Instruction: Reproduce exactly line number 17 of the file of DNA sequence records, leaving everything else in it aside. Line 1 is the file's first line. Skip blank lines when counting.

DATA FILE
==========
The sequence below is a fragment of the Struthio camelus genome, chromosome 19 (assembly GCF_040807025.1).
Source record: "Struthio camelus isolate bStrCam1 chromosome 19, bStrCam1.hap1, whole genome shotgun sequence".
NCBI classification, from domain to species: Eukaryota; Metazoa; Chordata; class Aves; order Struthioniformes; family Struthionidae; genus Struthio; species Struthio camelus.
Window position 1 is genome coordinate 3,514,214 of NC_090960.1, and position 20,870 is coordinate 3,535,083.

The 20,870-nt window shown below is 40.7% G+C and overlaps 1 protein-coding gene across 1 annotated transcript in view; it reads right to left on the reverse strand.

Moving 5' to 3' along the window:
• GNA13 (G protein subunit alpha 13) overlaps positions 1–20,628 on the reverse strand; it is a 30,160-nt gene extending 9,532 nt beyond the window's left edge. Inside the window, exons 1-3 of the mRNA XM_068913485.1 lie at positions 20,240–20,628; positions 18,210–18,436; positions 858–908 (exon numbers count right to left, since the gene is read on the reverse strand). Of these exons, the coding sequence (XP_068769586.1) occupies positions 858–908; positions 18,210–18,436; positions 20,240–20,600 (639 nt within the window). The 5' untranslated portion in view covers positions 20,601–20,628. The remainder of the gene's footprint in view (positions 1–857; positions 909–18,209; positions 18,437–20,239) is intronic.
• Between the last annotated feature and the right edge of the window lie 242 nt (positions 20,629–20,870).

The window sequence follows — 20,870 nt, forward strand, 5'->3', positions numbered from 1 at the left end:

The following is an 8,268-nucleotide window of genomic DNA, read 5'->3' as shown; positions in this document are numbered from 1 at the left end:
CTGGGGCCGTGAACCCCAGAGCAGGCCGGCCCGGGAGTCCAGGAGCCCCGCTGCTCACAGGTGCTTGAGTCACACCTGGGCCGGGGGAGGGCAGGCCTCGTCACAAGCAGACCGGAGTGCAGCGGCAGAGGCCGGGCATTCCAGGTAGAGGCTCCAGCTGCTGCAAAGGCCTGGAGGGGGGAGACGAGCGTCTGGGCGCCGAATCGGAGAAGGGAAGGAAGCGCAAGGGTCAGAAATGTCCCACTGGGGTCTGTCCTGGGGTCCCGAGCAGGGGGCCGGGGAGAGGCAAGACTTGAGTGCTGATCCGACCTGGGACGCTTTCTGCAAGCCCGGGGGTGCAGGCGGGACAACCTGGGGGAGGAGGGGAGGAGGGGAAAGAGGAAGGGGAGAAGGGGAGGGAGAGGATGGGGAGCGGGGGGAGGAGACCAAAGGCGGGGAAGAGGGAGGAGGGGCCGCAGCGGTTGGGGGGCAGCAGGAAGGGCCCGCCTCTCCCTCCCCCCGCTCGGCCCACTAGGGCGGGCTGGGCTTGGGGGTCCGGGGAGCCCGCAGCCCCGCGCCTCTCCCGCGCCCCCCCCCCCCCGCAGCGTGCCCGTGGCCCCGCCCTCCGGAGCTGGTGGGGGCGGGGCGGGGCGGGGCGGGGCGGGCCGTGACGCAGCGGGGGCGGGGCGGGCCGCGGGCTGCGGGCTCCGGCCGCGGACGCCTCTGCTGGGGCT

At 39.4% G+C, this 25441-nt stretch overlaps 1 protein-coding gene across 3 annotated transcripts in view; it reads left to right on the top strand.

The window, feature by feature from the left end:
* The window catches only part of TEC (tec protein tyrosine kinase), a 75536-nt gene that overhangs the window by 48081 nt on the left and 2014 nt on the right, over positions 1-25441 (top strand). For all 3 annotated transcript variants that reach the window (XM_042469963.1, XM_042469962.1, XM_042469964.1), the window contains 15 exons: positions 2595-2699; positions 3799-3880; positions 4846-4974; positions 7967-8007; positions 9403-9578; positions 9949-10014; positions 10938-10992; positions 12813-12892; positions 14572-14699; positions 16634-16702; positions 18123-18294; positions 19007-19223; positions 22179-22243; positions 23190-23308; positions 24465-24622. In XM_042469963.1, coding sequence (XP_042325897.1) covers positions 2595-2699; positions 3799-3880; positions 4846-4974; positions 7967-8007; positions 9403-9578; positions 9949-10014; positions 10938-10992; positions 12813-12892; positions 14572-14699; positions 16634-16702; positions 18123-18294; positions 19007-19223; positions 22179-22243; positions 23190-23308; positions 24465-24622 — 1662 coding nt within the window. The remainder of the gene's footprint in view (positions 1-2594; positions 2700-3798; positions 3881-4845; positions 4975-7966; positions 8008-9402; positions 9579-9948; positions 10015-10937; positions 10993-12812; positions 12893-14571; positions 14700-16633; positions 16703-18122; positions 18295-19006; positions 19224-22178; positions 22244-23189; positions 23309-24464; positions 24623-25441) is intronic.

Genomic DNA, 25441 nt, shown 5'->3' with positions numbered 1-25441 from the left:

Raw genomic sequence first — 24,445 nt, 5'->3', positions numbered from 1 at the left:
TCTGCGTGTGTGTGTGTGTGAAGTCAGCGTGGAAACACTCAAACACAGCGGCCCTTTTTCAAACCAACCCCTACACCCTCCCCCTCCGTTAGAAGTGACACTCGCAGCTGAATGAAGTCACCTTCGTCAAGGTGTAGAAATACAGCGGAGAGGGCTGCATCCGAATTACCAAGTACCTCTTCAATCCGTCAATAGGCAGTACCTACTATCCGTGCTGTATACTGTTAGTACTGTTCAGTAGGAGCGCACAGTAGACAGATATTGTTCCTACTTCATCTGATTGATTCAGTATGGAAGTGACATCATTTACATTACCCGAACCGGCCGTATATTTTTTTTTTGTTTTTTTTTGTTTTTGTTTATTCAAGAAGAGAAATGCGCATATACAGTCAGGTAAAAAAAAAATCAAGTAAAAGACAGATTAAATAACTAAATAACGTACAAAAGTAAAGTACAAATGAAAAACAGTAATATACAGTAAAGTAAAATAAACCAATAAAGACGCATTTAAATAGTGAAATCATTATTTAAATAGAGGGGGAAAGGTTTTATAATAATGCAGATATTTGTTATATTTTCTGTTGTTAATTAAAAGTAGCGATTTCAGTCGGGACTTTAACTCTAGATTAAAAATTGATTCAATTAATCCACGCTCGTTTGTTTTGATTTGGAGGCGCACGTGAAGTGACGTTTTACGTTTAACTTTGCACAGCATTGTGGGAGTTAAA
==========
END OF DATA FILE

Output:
TCTGCGTGTGTGTGTGTGTGAAGTCAGCGTGGAAACACTCAAACACAGCGGCCCTTTTTCAAACCAACCCCTACACCCTCCCCCTCCGTTAGAAGTGACACTCGCAGCTGAATGAAGTCACCTTCGTCAAGGTGTAGAAATACAGCGGAGAGGGCTGCATCCGAATTACCAAGTACCTCTTCAATCCGTCAATAGGCAGTACCTACTATCCGTGCTGTATACTGTTAGTACTGTTCAGTAGGAGCGCACAGTAGACAGATATTGTTCCTACTTCATCTGATTGATTCAGTATGGAAGTGACATCATTTACATTACCCGAACCGGCCGTATATTTTTTTTTTGTTTTTTTTTGTTTTTGTTTATTCAAGAAGAGAAATGCGCATATACAGTCAGGTAAAAAAAAAATCAAGTAAAAGACAGATTAAATAACTAAATAACGTACAAAAGTAAAGTACAAATGAAAAACAGTAATATACAGTAAAGTAAAATAAACCAATAAAGACGCATTTAAATAGTGAAATCATTATTTAAATAGAGGGGGAAAGGTTTTATAATAATGCAGATATTTGTTATATTTTCTGTTGTTAATTAAAAGTAGCGATTTCAGTCGGGACTTTAACTCTAGATTAAAAATTGATTCAATTAATCCACGCTCGTTTGTTTTGATTTGGAGGCGCACGTGAAGTGACGTTTTACGTTTAACTTTGCACAGCATTGTGGGAGTTAAA